Analysis of the Macbook charger

Ken Shirrif did an excellent tear-down on the Mac laptop chargers.  Impressive.

The chargers are generally speaking, terrific.  In particular, it has a small microcontroller that serves as a watchdog, and turns the rest of the charger on and off when connected (or not).  This is laudable from an energy conservation perspective!

I have one pet peeve that has two root causes:

1) The outer coaxial conductor is aluminum, which work hardens and gets brittle over time, especially when the outer insulation layer gets stiffer. I think this is why the newer cables are even more problematic than the older ones.  Coaxial conductors are terrific for reducing radio noise, especially with a switching power supply, but don’t go well around tight radius curves.

2) People aren’t very good about not pulling on their cables and wrapping them tightly around corners. This is a particular problem right at the connection points on both ends. It’s fundamental to human behavior: people do what the object ‘affords,’ and cables look like they are meant to be wrapped up and pulled on. (Read Donald Normal’s “The Design of Everyday Things” for a good explanation of James J. Gibson’s “Theory of Affordances.”)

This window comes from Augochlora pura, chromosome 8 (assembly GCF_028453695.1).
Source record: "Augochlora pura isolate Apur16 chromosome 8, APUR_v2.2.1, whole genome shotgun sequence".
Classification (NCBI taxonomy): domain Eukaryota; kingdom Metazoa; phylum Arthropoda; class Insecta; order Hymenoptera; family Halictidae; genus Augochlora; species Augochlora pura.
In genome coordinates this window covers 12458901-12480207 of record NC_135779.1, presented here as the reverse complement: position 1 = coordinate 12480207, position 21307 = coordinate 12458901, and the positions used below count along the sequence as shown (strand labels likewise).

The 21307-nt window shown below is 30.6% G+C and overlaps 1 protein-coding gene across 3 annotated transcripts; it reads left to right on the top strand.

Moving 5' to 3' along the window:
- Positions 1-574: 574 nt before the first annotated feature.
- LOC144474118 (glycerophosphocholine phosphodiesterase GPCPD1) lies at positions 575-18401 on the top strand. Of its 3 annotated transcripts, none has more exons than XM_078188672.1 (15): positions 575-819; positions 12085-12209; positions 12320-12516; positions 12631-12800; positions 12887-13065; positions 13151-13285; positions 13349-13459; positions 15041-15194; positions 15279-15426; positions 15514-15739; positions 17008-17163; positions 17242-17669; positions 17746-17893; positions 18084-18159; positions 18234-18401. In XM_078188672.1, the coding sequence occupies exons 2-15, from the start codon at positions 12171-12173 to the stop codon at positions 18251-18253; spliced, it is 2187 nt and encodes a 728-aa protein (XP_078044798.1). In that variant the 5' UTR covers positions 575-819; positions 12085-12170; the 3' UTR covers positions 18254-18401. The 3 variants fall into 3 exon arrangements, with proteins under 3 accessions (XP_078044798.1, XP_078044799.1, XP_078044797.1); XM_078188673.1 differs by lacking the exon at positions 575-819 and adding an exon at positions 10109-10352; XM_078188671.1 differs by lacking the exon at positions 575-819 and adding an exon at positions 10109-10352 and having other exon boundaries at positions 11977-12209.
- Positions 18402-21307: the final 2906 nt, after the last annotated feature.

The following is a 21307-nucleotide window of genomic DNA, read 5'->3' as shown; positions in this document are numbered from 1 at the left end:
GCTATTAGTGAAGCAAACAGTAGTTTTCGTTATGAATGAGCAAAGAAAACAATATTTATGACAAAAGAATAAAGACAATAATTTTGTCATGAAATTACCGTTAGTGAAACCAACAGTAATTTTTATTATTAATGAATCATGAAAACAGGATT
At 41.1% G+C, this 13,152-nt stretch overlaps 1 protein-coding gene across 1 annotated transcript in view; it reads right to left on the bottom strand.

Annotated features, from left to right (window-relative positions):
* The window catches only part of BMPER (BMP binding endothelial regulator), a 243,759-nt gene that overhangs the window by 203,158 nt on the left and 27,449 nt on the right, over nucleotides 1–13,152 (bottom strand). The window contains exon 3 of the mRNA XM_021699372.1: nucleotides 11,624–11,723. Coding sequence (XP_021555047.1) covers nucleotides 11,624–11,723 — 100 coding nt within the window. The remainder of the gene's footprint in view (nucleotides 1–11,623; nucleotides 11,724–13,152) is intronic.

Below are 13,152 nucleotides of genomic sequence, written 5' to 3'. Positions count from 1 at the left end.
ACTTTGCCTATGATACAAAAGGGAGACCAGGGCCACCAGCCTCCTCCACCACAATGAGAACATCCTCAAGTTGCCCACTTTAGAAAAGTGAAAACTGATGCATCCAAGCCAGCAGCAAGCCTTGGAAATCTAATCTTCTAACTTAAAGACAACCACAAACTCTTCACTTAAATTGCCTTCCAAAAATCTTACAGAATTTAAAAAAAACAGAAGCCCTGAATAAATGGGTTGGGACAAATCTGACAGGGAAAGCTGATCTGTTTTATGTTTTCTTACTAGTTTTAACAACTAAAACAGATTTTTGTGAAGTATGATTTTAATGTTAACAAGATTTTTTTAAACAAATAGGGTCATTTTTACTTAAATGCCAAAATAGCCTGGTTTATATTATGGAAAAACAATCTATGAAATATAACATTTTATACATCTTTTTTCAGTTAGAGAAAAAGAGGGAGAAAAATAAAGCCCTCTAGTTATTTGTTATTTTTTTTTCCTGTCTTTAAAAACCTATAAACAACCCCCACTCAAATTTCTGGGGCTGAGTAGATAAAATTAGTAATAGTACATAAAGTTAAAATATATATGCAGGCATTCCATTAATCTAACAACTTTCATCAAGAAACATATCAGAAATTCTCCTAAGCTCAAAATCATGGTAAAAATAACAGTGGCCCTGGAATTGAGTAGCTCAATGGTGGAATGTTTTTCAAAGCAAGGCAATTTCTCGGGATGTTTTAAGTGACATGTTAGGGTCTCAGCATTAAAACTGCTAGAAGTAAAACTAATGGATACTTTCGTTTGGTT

Bottom line: Apple would be well served to move away from the ‘pretty’ round coax able design and move to a flat design with more and thinner conductors, so that the strain between the outer side and inner side was reduced when going around sharper corners. Adding cable connectors so that the cable is replaceable, not just the whole charger, would also help.

(I posted a shorter version of this in a comment on Ken Shirrif’s blog.)



A great way to make quality important in your organization

There’s really only one key practice for quality:  continuous improvement, and its dual, continuous learning. For continuous learning, many practices that help; one of my personal favorites is ‘Lunch and Learn.’  It’s easy to get started, allows the team to ‘opt in’ to shared practices, and is an amazing opportunity for growth.

One example that quickly springs to mind is “Clean Code: A Handbook of Agile Software Craftsmanship” by Robert Martin. This was one of the featured books in our lunch and learns at EVault. We’ve also done this at Pharmatrust, and I think we’re about at critical mass to do this at MedAvail.

On a side note: I consider myself fortunate to have had the opportunity to learn from the teams I have worked with over the years; it’s one of the greatest pleasures of my professional life.